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Women challenge the Vatican Patriarchate

VATICAN CITY: Once a rare sight in the Vatican’s halls of power, women are increasingly being seen in higher positions under Pope Francis, but the battle over the genders is far from won.

The centuries-old institution has a patriarchal image, from the Swiss Guards outside the gates to the cardinals in St. Peter’s Square.

It reflects the broader Roman Catholic Church, which prohibits divorce, abortion, and the ordination of women.

But the Pope’s drive for reform has meant that more women have been given roles in the Vatican’s administration – even if they are mostly behind the scenes.

From economists to secretaries, historians and archivists, 649 women worked for the Roman Curia in 2019 – 24% of employees – compared to 385 in 2010, according to the latest figures available.

As the public celebrates change in the world’s smallest country, around 10 women, who were interviewed on condition of anonymity, told AFP the Resistancethey encounter and the condescension they face, especially among clergy.

One denounced “a glass ceiling and a general paternalistic attitude in the hallways,” with a backward-looking vision of “the sensitive, gentle woman we find in the Pope’s speeches.”

“We sometimes feel like they see us as interns. There are small gestures, a hand on the shoulder, lack of consideration, almost daily remarks about looks and dress,” she added.

Some described feeling subjected to an implicit directive for female employees to be quiet and docile. Others expressed frustration at being relegated to lesser roles.

“There’s still a long way to go,” said one woman.

“macho mentality”

In 2016, the Women of the Vatican Association was founded, a network of about a hundred members who meet every month “to empower women,” its president, Margherita Romanelli, told AFP.

This was followed by the creation of a monthly women’s supplement from just four years earlier L’Osservatore Romano, the official newspaper of the Vatican. The surprising initiative was praised by many, but quickly ran into trouble.

Its founder, Lucetta Scaraffia, a journalist and historian, resigned in 2019, denouncing a “climate of distrust”.

Francis’ reforms were essentially “cosmetic” and actually hid a “macho mentality” that implied that “women must serve without asking for anything in return,” she told AFP.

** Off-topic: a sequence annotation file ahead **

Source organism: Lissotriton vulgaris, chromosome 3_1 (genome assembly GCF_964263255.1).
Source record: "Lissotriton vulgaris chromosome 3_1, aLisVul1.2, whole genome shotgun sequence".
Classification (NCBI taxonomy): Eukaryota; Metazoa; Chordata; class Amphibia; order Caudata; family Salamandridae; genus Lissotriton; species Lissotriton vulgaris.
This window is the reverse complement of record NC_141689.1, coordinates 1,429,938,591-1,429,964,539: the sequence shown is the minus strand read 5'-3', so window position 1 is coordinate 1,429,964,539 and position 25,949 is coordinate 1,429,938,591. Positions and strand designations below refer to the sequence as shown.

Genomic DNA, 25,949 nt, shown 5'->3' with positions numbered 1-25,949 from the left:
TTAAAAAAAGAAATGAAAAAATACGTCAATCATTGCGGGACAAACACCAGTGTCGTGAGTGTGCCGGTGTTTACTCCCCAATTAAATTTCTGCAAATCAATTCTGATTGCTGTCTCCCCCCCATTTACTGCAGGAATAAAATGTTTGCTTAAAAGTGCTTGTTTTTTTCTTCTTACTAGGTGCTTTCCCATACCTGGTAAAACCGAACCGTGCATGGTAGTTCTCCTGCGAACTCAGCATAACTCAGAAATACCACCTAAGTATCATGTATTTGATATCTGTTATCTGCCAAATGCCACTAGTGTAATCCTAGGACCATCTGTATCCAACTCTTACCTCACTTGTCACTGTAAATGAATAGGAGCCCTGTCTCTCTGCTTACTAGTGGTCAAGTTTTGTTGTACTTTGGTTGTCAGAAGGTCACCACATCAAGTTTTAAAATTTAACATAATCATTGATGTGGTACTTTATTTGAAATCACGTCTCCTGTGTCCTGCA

Scaraffia pointed to the “modern slavery” of nuns employed in the Vatican and elsewhere as “servants” in the homes of priests, bishops or cardinals who “cook, clean, do laundry” and are “underpaid.”

And she criticized the sexual abuse of nuns in Rome and elsewhere in the world.

One vote

Despite these criticisms, many welcome the acceleration of a process that began quietly some twenty years ago.

The number of women in positions of responsibility at the Vatican — which applies strict pay parity between the sexes — has tripled since Francis’ election 10 years ago, from Vatican Museums director Barbara Jatta to Alessandra Smerilli, the first woman , who was appointed the equivalent of a Vice-Minister.

“The Vatican is late, but women have a voice today, they can’t be pushed around anymore,” said an official in her 40s.

The leader of the world’s 1.3 billion Catholics has enabled women to be more involved in Masses, from reading and acolytes to attending the Maundy Thursday footwashing ritual.

And Francis continues to make small steps forward, including changing the rules to allow women to play a role in appointing bishops.

“Such a development would not have been imaginable ten years ago,” said Gudrun Sailer, an Austrian journalist Vatican News and author of the book women in the Vatican.

“A long process”

Given the disconnect between these changes and the misogyny in the Vatican workplace, some women are wondering what strategy to pursue.

“Some think the truth should be told and bad behavior should be denounced, while others think it’s counterproductive and that we should be content with small steps forward,” one told AFP.

Romilda Ferrauto, a member of the Vatican Women, said changing mentalities was “a long process”.

“Franci’s method is to make gestures and wait for them to move the lines,” she said.

The changes within the Vatican come as the global church engages in a broad, month-long debate about its future.

Long before the #MeToo movement, Protestant churches took the lead in putting women at the top, and some theologians, like France’s Anne-Marie Pelletier, say the pope must now seize the opportunity to move faster and more decisively.

The ordination of women to deacons or even cardinals “would be a powerful symbolic gesture to break down these stereotypes,” she said.

Source: Crypto News Deutsch

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